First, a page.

The Improbable Return of Coco Chanel by Richard Parker

I received an advanced copy of this book via Netgalley in exchange for an honest review.

imagesThe Improbable Return of Coco Chanel is a non-fiction novel written by Richard Parker, who was Coco Chanel’s assistant during the time when she opened a new showroom for Chanel Perfumes in New York.  At the time Coco was 71 years old and returning to the fashion industry after a 13 year “retirement” in Switzerland.  After being absent from the industry for so long, Coco needed to almost re-establish herself.  In this story, Richard tells of the challenges they encountered during the development of the showrooms and also let us in on working with Mademoiselle herself.   According to him, Mademoiselle was a pleasure to work with. She treated him with dignity and respect, but  never did they become too familiar. Their working relationship was strictly professional. He described her as a “reputed martinet and a most finicky perfectionist” and that she knew what she wanted, at all times (“Her decisions were not discussible”)

For those who know me on a more personal level (my friends), know that I’m a huge admirer of Coco Chanel’s legacy.  She is one of the very few women that I found inspirational.  Not only was she named the world’s most elegant woman, but she was revolutionary in what she did. This woman, who brought us faux pearls, Chanel N°5 and the little black dress.  At a time when the fashion industry designed clothes for women that were highly uncomfortable (corsets, boning, etc), Coco was the one who came out with comfortable clothes.  She believes that if fashion isn’t worn by women, then it’s not fashion and also that style is a constant thing.  I think that is what I admire most about her, is that her fashion and her clothes never go out of style. She created classic pieces of clothing that up until today is still in style. I am all for simplicity and comfort. I rarely follow fashion and I buy clothes that I wear for years. Maybe I am perceived as old fashioned for not following trends, but I think I just don’t care. Like her I believe in having style rather than being fashionable.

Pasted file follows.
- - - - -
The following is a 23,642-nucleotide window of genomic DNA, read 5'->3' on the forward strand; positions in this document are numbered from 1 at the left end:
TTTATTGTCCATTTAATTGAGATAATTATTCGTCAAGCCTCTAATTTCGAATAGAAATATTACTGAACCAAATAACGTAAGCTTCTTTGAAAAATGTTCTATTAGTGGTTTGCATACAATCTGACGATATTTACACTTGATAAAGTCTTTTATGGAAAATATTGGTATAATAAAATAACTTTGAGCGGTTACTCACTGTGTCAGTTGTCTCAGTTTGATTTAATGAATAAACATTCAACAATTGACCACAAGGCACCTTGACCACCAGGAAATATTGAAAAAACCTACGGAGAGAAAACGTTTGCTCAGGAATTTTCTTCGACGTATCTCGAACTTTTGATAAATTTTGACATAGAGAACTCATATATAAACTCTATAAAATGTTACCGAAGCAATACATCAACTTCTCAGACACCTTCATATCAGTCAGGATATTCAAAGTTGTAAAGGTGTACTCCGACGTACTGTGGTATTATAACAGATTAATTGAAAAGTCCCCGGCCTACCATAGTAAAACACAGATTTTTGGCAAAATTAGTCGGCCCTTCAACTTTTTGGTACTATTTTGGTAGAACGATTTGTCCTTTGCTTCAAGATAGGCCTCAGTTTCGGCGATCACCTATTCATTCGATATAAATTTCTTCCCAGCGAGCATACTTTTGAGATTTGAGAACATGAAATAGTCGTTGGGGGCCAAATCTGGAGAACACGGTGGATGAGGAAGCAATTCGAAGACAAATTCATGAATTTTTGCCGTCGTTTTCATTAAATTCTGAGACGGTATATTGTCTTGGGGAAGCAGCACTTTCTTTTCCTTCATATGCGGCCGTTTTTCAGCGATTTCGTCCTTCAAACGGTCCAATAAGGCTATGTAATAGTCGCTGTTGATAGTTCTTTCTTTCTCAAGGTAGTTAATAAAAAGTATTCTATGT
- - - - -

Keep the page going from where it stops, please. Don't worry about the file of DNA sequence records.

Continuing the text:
He also let’s us in on some facts about her life that he learned from working with her and his colleagues.  I found the parts about her love life particularly interesting. She had everything, but she never found everlasting love, which makes me feel a bit sad for her. One of her most epic love stories, was of her and Boy Chapel, as we all know.  Did you know that she designed the little black dress (LBD) after the death of Boy? It was created in memory of him, to ensure that the world mourned with her. Richard says “The power of this legend and the dress created by it, is so strong that eighty-seven years later, women everywhere grieve with Coco Chanel”

This book is only 126 pages, so it is not a biography. If you would like to know just a little bit more about Coco then this is sure a good read. He tells us a bit about her that is not in historical records: her personality and how it was to work for her. I enjoyed this quick read, however I was also a bit irritated with the fact that there were a few facts in this book that were wrong. Usually in the ARC’s it would say it’s an advanced copy and this one didn’t, so I assume this is the final book.  He mentions in the book that Chanel N°5 was created in 1924. This is WRONG!! It was created in 1921. There is so much information about this on the internet, even books written about it, that I find it unacceptable that you can get a fact like that wrong. Yes, she signed a deal with Wertheimer in 1924 for the production of the fragrance, but it was created by her and Ernest Beaux in 1920 and went on sale in 1921. Get your facts right. Also, apparently he doesn’t know how to spell her successor’s surname. It’s “Lagerfeld” not Langerfeld.  The book was dedicated to “Cocophiles” – I like that word, but you are sure to get criticism if you write a book with incorrect facts to people who admire Coco Chanel and her work.

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